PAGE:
A federal
judge has ordered an Oregon man and his companies to pay over $83 million in
restitution to victims of a fraudulent digital asset investment scheme that
operated as “a classic Ponzi scheme,” according to court documents.

Court Orders $83 Million
in Restitution for Digital Asset Fraud Scheme

Judge Mary
Rowland of the US District Court for the Northern District of Illinois granted summary judgment
to the Commodity Futures Trading Commission (CFTC) against Sam Ikkurty and
several of his companies, including Jafia LLC and Ikkurty Capital LLC. The
court found the defendants violated the law through fraud and failure to
register as commodity pool operators.

According
to the court’s findings, Ikkurty recruited investors by promising 15% annual
returns from investments in digital assets like Bitcoin and Ethereum. However,
the judge determined Ikkurty made numerous false statements about his
investment experience and fund performance while operating “something akin
to a Ponzi scheme.”

“Ikkurty’s
marketing materials misstated his fund’s historical performance and omitted the
fact that the fund fell in value by 98.99% over a period of a few months,”
the CFTC commented in the official statement.

The order
requires the defendants to pay $83.7 million in restitution and $36.9 million
in disgorgement. The CFTC plans to seek additional injunctive relief and civil
monetary penalties.

“A Classic Ponzi move”

The court
also found the defendants misappropriated over $20 million through a fraudulent
carbon offset program. Investors were sold products supposedly backed by carbon
offset-related digital assets, but the funds were instead used to pay earlier
investors.

“This
resulted in a shortfall of more than $20 million for the carbon offset program
participants,” the order states. “This series of events was a classic
Ponzi move.”

In addition
to fraud charges, the defendants were found to have failed to register with the
CFTC as required. The order also affirmed the CFTC’s jurisdiction over certain
non-Bitcoin cryptocurrencies, stating that OHM and Klima “qualify as
commodities” similar to Bitcoin.

CFTC
officials cautioned that the restitution order may not guarantee recovery of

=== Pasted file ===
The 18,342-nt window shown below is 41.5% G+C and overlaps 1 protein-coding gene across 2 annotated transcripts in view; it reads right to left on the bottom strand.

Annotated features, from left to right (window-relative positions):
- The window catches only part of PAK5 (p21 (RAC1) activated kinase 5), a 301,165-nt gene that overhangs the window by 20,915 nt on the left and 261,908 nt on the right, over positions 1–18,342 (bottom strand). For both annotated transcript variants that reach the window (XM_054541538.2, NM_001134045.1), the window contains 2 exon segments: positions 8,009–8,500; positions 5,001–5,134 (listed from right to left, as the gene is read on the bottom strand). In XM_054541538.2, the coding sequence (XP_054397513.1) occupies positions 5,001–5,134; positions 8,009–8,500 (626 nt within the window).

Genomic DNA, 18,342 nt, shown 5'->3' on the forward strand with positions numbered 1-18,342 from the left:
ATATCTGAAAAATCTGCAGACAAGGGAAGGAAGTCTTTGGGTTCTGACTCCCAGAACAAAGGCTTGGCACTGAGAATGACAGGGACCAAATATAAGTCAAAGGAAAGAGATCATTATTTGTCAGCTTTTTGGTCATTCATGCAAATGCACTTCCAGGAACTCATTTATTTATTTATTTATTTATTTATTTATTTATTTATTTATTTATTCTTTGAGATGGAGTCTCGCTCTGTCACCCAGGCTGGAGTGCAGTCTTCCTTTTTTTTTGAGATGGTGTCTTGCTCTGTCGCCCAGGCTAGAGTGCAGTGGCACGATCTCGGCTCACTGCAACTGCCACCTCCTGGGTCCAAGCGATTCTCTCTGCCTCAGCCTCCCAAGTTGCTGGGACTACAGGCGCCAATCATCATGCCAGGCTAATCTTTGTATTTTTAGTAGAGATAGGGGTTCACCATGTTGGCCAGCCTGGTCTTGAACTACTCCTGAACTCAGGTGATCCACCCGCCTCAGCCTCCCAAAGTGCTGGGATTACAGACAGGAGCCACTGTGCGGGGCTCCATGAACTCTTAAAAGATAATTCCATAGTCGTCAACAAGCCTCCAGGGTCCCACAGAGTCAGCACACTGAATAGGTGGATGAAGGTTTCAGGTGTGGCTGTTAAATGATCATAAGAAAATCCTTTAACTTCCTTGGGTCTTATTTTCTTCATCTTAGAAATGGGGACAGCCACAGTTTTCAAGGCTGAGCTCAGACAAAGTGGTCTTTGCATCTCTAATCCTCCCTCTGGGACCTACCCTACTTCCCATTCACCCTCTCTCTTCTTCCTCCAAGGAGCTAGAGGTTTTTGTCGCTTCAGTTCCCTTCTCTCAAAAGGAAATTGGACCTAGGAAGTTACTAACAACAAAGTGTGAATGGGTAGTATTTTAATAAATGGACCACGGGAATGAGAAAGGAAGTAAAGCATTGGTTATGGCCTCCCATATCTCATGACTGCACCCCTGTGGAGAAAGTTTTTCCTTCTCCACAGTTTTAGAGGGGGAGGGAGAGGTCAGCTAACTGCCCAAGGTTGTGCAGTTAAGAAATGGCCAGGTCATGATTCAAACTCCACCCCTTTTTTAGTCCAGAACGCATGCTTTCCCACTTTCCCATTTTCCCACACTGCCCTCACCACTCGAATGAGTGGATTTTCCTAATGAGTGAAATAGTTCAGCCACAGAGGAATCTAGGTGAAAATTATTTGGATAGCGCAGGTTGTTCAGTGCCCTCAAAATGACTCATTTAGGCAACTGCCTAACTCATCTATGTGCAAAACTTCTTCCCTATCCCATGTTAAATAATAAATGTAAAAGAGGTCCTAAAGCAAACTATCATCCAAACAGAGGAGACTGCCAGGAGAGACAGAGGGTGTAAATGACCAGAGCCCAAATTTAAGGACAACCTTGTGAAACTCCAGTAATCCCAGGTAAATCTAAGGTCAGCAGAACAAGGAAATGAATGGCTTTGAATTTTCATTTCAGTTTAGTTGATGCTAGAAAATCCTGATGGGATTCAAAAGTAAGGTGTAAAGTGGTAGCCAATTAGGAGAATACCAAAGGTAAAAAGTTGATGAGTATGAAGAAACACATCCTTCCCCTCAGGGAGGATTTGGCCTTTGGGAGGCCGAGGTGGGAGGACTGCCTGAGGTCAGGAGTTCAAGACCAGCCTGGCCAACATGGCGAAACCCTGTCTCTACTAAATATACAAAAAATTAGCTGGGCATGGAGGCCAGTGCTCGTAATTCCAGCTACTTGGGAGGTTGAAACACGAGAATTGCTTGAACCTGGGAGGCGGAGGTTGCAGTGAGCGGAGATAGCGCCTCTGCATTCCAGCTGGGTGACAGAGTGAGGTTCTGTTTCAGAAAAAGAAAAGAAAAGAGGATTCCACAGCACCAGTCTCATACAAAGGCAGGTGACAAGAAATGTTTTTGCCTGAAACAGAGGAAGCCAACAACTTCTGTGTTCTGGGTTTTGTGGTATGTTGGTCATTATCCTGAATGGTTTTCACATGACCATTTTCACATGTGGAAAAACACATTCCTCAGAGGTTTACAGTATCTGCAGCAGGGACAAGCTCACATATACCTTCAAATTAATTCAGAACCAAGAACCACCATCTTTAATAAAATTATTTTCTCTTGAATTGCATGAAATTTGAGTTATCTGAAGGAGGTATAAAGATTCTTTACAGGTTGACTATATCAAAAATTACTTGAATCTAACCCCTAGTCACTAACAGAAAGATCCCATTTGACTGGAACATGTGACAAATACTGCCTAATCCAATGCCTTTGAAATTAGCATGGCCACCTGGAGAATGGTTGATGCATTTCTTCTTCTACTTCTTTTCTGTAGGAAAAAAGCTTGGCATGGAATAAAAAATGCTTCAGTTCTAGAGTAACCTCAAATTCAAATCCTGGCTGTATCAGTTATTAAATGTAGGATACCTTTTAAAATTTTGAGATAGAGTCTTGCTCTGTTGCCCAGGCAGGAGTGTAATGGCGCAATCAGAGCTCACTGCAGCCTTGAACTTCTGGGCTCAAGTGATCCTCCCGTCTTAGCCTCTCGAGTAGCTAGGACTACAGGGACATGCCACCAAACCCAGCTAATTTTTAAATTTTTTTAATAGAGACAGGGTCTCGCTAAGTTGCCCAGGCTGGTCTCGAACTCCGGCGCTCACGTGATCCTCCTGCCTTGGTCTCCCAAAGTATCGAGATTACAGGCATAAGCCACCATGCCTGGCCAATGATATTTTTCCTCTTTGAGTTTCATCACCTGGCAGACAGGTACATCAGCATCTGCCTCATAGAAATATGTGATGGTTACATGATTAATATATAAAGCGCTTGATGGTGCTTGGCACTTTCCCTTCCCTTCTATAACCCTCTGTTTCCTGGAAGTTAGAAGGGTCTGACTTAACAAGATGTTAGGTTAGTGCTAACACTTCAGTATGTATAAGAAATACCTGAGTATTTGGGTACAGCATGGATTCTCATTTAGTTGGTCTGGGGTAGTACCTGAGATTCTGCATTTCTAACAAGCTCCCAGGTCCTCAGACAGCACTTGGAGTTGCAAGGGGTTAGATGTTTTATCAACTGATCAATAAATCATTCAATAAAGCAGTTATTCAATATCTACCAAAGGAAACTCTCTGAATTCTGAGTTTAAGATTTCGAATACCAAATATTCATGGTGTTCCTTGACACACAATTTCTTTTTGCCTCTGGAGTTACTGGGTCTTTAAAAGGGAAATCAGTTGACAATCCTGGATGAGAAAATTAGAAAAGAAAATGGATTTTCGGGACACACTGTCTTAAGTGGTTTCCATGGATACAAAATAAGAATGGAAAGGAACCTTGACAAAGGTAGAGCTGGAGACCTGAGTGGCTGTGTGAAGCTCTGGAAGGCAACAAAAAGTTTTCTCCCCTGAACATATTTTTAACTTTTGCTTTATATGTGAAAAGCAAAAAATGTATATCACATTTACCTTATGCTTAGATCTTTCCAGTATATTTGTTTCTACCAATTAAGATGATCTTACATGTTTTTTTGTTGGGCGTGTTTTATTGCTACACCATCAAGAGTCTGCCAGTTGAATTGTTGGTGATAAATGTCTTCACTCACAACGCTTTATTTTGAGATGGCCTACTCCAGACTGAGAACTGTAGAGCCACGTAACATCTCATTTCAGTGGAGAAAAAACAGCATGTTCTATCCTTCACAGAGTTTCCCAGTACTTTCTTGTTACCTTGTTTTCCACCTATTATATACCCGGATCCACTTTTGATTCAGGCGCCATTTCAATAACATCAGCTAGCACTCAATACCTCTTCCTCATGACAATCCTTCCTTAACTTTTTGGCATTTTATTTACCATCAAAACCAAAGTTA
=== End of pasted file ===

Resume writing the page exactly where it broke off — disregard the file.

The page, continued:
lost funds if the defendants lack sufficient assets.

Crypto Frequently Targeted
by the CFTC

Cryptocurrencies
and associated Ponzi schemes frequently come under the scrutiny of the US
regulator. In mid-May, the CFTC settled a case with FalconX, a crypto prime
brokerage firm that was fined $1.8 million for failing to register as a futures
commission merchant (FCM). Additionally, the firm was ordered to cease and
desist from providing services to U.S. residents.

Meanwhile,
the market watchdog has issued a stern warning to students and young job
seekers about the risks of becoming an unwitting “money mule” in
schemes involving cryptocurrencies.

In March, US
federal prosecutors charged the cryptocurrency exchange KuCoin and two of its
founders for allegedly breaching anti-money laundering (AML) laws. The charges
claim that KuCoin operated in the U.S. without the necessary registration and
lacked an adequate AML program.

The CFTC
also shows significant interest in pyramid schemes in the Forex market. In
April, a US federal court required a Californian individual and his company to
pay $9 million in a forex fraud case
. This ruling granted the commodities
regulator a significant win, with Eshaq Nawabi and his company, Hyperion
Consulting Inc., ordered to pay restitution and penalties.

This article was written by Damian Chmiel at www.financemagnates.com.



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